A Minnesota state senator is encouraging supporters to donate to a Lindström, Minn., family facing federal criminal charges in connection with participating in the Jan. 6 insurrection at the U.S. Capitol.
Sen. Mark Koran, a North Branch Republican whose district includes the small town 40 miles northeast of the Twin Cities, on Friday posted a link to a crowdfunding site launched by a member of the Westbury family — four members of which are now among the eight Minnesotans to be charged so far with crimes related to the deadly Capitol riot.
"Here's a local family in Lindstrom who can use some help," Koran wrote. "They attended the Jan 6th Rally and have been accused and charged with a variety of crimes. Some very serious and some which seem to be just to punish opposing views. All I'm asking is that they need assistance to mount a fair defense from an over bearing Dept of Justice. They are a good family!"
Messages were left seeking comment from Koran on Friday.
Earlier this month, prosecutors in the District of Columbia charged Robert Westbury, 62, Isaac Westbury, 19, and a third man, Aaron James, 35, with crimes ranging from assaulting Capitol police officers to disrupting government business. The arrests occurred barely six months after another son, Jonah Westbury, 26, was charged in connection with the Capitol siege.
The new indictment linking three of the four relatives included allegations that two of the men — Isaac Westbury and Aaron James — used a shield to assault and impede a law enforcement officer at the Capitol. More than 600 people have been charged with federal crimes related to storming the Capitol, where a pro-Trump mob sought to disrupt a joint session of Congress convened to certify the 2020 presidential election results. The Justice Department has described its ongoing investigation as the biggest federal criminal probe ever undertaken.
All four of the Lindström defendants have since been released from custody to await trial. Court filings in Jonah Westbury's case indicate that he is nearing a plea agreement to resolve his case.
The crowdfunding campaign that Koran promoted on Friday was created by Rosemarie Westbury, who identified herself as the wife of Robert Westbury and mother of the other three defendants.
"My family is being targeted by this illigitimate [sic], tyrannical government," Rosemarie Westbury wrote on the website, which included a series of photos of armed law enforcement officers purportedly carrying out the Oct. 4 arrest operation at the family's Lindström home.
According to court records, three of the four men are being represented by attorneys appointed via the Criminal Justice Act of 1964, which provides court-appointed legal representation for those who cannot afford to hire their own attorney.
On the crowdfunding site, Rosemarie Westbury wrote that the family has "an attorney who is willing to stand up for us, but this isn't going to be an inexpensive endeavor."
The crowdfunding campaign has a goal of raising $50,000.
As of Friday afternoon, it had netted $200 in anonymous donations, one of which was made an hour after Koran shared a link to the website on his Facebook page.
A message was left seeking comment from the family. Rosemarie Westbury, when reached by the Star Tribune earlier this month, described the case as part of a "tyrannical system that is bullying the citizens of this once great United States of America." She later added: "The government that we have in place is a domestic threat as far as I'm concerned."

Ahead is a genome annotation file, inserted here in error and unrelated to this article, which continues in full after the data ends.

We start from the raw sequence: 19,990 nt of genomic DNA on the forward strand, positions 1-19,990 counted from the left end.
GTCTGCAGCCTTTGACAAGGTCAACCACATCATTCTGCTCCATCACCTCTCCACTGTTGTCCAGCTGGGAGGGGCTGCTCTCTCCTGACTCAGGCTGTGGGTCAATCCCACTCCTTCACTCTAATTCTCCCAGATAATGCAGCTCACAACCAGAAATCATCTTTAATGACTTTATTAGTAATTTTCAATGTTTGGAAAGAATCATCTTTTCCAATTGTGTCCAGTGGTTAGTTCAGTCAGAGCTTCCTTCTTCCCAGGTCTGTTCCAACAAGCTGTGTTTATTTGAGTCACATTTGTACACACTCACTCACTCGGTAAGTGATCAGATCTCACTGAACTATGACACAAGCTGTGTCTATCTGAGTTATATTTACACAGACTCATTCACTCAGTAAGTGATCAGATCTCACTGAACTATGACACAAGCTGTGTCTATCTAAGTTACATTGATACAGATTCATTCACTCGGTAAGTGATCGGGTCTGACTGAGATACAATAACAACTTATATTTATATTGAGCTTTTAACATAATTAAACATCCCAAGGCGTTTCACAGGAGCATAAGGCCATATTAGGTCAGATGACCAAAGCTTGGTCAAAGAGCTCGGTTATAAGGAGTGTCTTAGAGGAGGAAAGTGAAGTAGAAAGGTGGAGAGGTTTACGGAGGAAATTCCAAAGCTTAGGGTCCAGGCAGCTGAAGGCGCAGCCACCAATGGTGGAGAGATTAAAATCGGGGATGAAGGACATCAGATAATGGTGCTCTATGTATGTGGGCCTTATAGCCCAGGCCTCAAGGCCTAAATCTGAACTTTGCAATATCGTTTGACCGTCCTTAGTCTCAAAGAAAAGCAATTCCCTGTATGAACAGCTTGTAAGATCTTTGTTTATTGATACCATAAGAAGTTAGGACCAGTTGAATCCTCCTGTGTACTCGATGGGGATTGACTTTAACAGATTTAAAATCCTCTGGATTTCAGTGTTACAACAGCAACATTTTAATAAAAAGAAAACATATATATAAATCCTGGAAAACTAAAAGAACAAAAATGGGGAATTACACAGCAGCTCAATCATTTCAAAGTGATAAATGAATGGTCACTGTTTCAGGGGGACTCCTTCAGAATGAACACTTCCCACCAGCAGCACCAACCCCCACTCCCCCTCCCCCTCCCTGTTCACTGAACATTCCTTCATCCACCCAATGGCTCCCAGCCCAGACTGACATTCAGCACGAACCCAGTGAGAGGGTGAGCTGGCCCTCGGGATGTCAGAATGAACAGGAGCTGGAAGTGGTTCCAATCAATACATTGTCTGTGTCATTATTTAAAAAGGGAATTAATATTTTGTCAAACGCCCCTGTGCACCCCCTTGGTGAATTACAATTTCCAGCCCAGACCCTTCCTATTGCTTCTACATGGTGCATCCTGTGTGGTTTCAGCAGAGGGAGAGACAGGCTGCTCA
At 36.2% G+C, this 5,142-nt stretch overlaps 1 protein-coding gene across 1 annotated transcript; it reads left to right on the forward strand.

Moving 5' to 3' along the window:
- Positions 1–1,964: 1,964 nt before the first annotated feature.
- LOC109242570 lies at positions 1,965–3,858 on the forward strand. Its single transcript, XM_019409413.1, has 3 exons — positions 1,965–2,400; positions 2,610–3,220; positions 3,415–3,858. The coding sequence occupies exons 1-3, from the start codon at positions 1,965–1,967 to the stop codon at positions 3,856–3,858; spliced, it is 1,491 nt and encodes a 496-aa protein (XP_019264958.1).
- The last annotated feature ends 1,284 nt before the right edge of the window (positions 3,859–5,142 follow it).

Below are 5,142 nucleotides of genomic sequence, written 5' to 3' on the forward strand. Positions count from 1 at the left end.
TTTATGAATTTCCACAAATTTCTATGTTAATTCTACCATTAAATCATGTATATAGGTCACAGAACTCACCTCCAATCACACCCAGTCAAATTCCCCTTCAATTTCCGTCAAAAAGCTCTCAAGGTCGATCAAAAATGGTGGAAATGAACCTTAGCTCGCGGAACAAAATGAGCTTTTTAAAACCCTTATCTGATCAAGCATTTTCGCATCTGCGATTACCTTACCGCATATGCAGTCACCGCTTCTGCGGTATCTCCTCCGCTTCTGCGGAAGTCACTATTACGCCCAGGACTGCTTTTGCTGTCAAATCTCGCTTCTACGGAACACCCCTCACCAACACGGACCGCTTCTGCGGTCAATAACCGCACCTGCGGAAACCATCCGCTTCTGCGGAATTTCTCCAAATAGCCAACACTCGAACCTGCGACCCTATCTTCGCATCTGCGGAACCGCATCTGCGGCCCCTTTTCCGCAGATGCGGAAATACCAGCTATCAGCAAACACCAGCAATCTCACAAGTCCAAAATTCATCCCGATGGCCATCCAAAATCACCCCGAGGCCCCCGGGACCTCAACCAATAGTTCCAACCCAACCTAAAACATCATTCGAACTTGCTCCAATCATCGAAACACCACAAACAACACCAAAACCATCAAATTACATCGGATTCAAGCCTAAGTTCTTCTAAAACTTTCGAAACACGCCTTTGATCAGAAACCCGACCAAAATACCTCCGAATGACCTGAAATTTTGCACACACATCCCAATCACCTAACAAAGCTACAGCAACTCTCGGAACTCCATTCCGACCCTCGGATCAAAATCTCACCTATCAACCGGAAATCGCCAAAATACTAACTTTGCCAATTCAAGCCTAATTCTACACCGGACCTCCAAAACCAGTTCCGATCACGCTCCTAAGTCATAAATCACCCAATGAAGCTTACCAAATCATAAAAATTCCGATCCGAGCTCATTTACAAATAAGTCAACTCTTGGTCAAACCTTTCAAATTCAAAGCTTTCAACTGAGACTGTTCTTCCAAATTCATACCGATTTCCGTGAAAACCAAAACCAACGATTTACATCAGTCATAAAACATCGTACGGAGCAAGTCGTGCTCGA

Rosemarie Westbury's crowdfunding website describes one of her sons as being a U.S. military veteran.
"My son served this country honorably for 7 years, as a corpsman he served in Iraq, Afghanistan, and the Philippines," she wrote. "The Country he served has turned on him."
Also Friday, Minnesota DFL Party Chair Ken Martin cited Koran's post among a list of recent examples of "dangerous extremism within the Minnesota Republican Party."
Martin was calling on Minnesota GOP Party Chair David Hann to remove Beltrami County Republican Party Chairman Rich Siegert after comments made to a ProPublica reporter who inquired about records linking former state senate candidate and GOP activist Steven Booth to the Oath Keepers extremist group.
Martin also urged Hann to "develop and implement a comprehensive plan to combat extremism within the Minnesota Republican Party, encompassing endorsed candidates, sitting elected officials, and local leaders."
"For far too long, the Republican Party of Minnesota has welcomed dangerous political extremists into their midst," Martin said in a statement. "The January 6th assault on the United States Capitol should have been a wake-up call about the logical endpoint of violent, extremist rhetoric, yet Minnesota Republican officials continue to turn a blind eye to extremism at best and foster it at worst."
Hann told the Star Tribune on Friday that he spoke to both Siegert and Koran. He said that Siegert told him he did not know anything about the Oath Keepers.
Hann said that Koran, meanwhile, had confirmed to him that he was trying to help the Westbury family raise money for their defense.
"I think that's odd that Ken Martin would think it's an extreme position to allow people to have a day in court to defend themselves unless he thinks people are guilty when they're charged rather than when they've actually gone to trial and have been proven guilty," Hann said. "So if that's extremism, I think that's remarkable that the Democrats would believe that our system that's based on a presumption of innocence until convicted, that to try to help people have their day in court is extreme."
Stephen Montemayor • 612-673-1755